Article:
Without a doubt, one of the most exciting fighters to emerge on the United States MMA scene in 2012 has been Dagestan native and Bellator featherweight Shahbulat Shamhalaev. The M1 veteran has so far progressed through the Season 7 tournament by crushing everyone in his path.
He won his first round matchup with Cody Bollinger by brutal ground-and-pound TKO at 4:49 of the first round. Against semi-final opponent Michael Richman, he delivered a highlight-reel, one-punch KO at just 1:49 of the first frame.
On Friday, Dec. 7, he will meet veteran Rad Martinez in the tournament final. The winner will go on to face Bellator featherweight champion Pat Curran.
I caught up with Shamhalaev earlier this week at the Ultimate Athletic training facility in Ithaca, N.Y., headquarters of his training camp, Team Bombsquad. The interview was conducted with the assistance of Shamhalaev's handheld translator and with the help of his trainer, Ryan Ciotoli.
Dagestan is a republic in the Northern Caucasus region on the Caspian Sea, a member of the former USSR that remains a federal subject of Russia. Bordered by Chechnya to the west, it is a conflict-plagued region and an extremely tough place to grow up in the wake of the Soviet collapse two decades ago.
It is also an absolute hotbed for the combat sports, a tough region that develops tough athletes. "Wrestling is our No. 1 one sport," Shamhalaev told me.
Ciotoli, a two-time NCAA Division III runner up, filled in more details:
I already knew about Dagestan before Sha came to train with us, because of wrestling. When I got the chance to train with the Russian national team in 2003, I found out a lot of their top guys were actually from Dagestan. Even a lot of other countries in Eastern Europe, theyre actually represented by guys from Dagestan who move there to wrestle internationally.
"In the last Olympics, 10 medals in judo and wrestling (were won by) people from Dagestan," Shamhalaev added with pride. "Five gold."
To put this fact into context, consider that Dagestan has a population of about 2.9 million people. So we're talking about a country with a population roughly the same size as Maine, New Hampshire and Vermont combined.
"In M1," Shamhalaev continued, "(There are) six weight classes. Four champions from Dagestan."
"Two of them are from his gym," Ciotoli added.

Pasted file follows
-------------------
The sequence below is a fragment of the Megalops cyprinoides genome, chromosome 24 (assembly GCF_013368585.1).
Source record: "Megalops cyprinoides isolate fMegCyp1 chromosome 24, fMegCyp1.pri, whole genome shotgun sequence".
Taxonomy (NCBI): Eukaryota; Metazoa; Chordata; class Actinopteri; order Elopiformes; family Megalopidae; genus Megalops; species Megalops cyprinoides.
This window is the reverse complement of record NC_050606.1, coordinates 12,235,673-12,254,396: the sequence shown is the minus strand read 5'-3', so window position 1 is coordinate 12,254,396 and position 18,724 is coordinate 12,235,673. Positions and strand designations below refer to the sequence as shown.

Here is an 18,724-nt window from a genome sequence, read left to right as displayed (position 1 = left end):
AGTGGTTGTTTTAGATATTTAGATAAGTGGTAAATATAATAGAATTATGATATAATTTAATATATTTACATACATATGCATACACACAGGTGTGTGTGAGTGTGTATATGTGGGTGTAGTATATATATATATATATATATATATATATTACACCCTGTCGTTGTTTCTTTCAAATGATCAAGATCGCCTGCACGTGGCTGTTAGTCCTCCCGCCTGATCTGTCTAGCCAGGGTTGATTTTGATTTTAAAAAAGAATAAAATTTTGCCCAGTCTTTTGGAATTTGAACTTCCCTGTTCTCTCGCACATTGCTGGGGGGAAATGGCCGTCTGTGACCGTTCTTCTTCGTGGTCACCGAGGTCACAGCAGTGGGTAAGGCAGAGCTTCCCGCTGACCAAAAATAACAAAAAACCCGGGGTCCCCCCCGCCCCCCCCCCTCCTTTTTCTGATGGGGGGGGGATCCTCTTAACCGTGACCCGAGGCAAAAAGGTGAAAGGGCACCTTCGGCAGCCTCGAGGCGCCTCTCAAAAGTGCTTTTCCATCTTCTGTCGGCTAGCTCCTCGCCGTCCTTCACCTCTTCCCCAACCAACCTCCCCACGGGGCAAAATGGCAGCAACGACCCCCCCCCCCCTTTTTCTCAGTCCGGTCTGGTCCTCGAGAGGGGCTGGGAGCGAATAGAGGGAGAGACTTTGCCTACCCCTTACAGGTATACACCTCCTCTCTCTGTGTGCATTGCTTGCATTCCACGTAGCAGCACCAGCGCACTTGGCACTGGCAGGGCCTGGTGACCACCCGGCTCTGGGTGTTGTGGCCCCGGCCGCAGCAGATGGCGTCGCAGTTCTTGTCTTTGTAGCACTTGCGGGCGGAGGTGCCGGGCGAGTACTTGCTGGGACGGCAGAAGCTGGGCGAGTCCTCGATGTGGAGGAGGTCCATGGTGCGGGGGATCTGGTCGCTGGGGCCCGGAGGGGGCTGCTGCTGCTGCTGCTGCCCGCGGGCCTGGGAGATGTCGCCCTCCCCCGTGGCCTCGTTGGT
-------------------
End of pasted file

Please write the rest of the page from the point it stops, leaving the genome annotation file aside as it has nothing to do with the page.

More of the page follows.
Still, despite the widespread popularity of combat sports in the former Soviet Republics, earning a living at them remains a formidable challenge.
"The money is horrible. Five hundred to show and five to win," said Ciotoli. "Maybe a thousand and a thousand for a guy at Sha's level."
The low fighter pay is not a result of low ticket prices, though. Shamhalaev showed me a photo of an M1 octagon and pointed to the cage side area. "Tickets here, five thousand dollars. If Putin comes," he added, referring to the Russian President and well known MMA enthusiast, "They cost 10 thousand."
Despite the difficulty in making ends meet as a fighter, Shamhalaev is a testimony to the obvious advantages a young fighter has there when trying to develop a well-rounded MMA game. Says Ciotoli:
His wrestling is very good. He says it's poor, because he is used to training with international level competitors. But he's actually at a good American college level. He's got national qualifier type wrestling.
Still, Shamhalaev came to the United States with a reputation as a kickboxer and his performance so far in the Bellator tournament has done nothing to diminish this.
In his last fight against Richman, he looked absolutely Anderson Silva-esque, luring his opponent in, easily eluding his attacks, and then countering with murderous precision.
I asked Bombsquad Muay Thai trainer Primo Bellarosa, a former National champion with years of international experience, why Shamhalaev is such an effective striker:
He's extremely fast. He's an excellent counter-puncher and you need good speed and eye sight for that. He rarely makes you just miss. He makes you miss and pay for it. It's rarely a break even. Besides that, he's a thinker in the cage. He'll kick low, kick low, then look low and go high. He'll throw a punch just to see what you'll do. He'll study your defensive tendency and then feed it, knowing how you'll react and what he will do to counter.
Obviously nobody is penciling Shamhalaev in for a title fight just yet. He'll have a very tough opponent to get by first, in Rad Martinez.
If Martinez's own road to the finals has been less dominant than Shamhalaev's, he has also demonstrated the kind of grind-it-out tenacity that signals he should never be viewed as an easy out for anybody.
His semi-final win came over BJJ black belt Wagnney Fabiano, the fighter many viewed as the tournament favorite going in.
The former NCAA All-American is a gigantic featherweight with a compelling back story of his own. In June of 2011 he was the subject of an ESPN Outside the Lines documentary profiling his role as a caretaker for his paraplegic father.
This exciting match up will be broadcast live on MTV 2.